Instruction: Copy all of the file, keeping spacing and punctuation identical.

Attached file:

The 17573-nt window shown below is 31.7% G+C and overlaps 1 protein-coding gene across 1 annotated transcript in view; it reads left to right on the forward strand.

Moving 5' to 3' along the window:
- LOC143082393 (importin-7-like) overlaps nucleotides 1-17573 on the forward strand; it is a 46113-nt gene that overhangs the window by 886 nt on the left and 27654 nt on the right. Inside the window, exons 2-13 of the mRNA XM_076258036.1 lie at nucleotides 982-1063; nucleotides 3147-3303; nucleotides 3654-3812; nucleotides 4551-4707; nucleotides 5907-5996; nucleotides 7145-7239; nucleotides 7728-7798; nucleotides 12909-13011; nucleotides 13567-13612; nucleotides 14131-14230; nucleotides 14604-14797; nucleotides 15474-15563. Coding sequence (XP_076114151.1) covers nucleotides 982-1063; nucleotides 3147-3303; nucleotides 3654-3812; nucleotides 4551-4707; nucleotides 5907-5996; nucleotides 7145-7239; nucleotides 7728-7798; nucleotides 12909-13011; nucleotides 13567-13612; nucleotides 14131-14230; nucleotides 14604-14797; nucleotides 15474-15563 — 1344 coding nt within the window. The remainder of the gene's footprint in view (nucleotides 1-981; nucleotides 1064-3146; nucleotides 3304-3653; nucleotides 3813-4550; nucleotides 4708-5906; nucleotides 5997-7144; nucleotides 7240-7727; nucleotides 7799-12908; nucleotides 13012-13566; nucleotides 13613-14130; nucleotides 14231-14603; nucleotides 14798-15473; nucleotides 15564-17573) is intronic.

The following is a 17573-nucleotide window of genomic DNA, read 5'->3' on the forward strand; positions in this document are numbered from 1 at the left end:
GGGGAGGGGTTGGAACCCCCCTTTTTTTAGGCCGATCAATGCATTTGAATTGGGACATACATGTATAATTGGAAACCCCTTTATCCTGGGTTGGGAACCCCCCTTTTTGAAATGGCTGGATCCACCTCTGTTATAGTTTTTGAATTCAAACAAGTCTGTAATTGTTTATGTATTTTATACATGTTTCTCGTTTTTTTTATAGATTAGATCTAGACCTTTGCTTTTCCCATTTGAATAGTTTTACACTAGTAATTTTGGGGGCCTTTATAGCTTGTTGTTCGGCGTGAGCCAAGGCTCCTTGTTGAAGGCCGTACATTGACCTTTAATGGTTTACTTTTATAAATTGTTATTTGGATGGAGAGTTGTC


The 17573-nt window shown below is 31.7% G+C and overlaps 1 protein-coding gene across 1 annotated transcript in view; it reads left to right on the forward strand.

Moving 5' to 3' along the window:
- LOC143082393 (importin-7-like) overlaps nucleotides 1-17573 on the forward strand; it is a 46113-nt gene that overhangs the window by 886 nt on the left and 27654 nt on the right. Inside the window, exons 2-13 of the mRNA XM_076258036.1 lie at nucleotides 982-1063; nucleotides 3147-3303; nucleotides 3654-3812; nucleotides 4551-4707; nucleotides 5907-5996; nucleotides 7145-7239; nucleotides 7728-7798; nucleotides 12909-13011; nucleotides 13567-13612; nucleotides 14131-14230; nucleotides 14604-14797; nucleotides 15474-15563. Coding sequence (XP_076114151.1) covers nucleotides 982-1063; nucleotides 3147-3303; nucleotides 3654-3812; nucleotides 4551-4707; nucleotides 5907-5996; nucleotides 7145-7239; nucleotides 7728-7798; nucleotides 12909-13011; nucleotides 13567-13612; nucleotides 14131-14230; nucleotides 14604-14797; nucleotides 15474-15563 — 1344 coding nt within the window. The remainder of the gene's footprint in view (nucleotides 1-981; nucleotides 1064-3146; nucleotides 3304-3653; nucleotides 3813-4550; nucleotides 4708-5906; nucleotides 5997-7144; nucleotides 7240-7727; nucleotides 7799-12908; nucleotides 13012-13566; nucleotides 13613-14130; nucleotides 14231-14603; nucleotides 14798-15473; nucleotides 15564-17573) is intronic.

The following is a 17573-nucleotide window of genomic DNA, read 5'->3' on the forward strand; positions in this document are numbered from 1 at the left end:
GGGGAGGGGTTGGAACCCCCCTTTTTTTAGGCCGATCAATGCATTTGAATTGGGACATACATGTATAATTGGAAACCCCTTTATCCTGGGTTGGGAACCCCCCTTTTTGAAATGGCTGGATCCACCTCTGTTATAGTTTTTGAATTCAAACAAGTCTGTAATTGTTTATGTATTTTATACATGTTTCTCGTTTTTTTTATAGATTAGATCTAGACCTTTGCTTTTCCCATTTGAATAGTTTTACACTAGTAATTTTGGGGGCCTTTATAGCTTGTTGTTCGGCGTGAGCCAAGGCTCCTTGTTGAAGGCCGTACATTGACCTTTAATGGTTTACTTTTATAAATTGTTATTTGGATGGAGAGTTGTC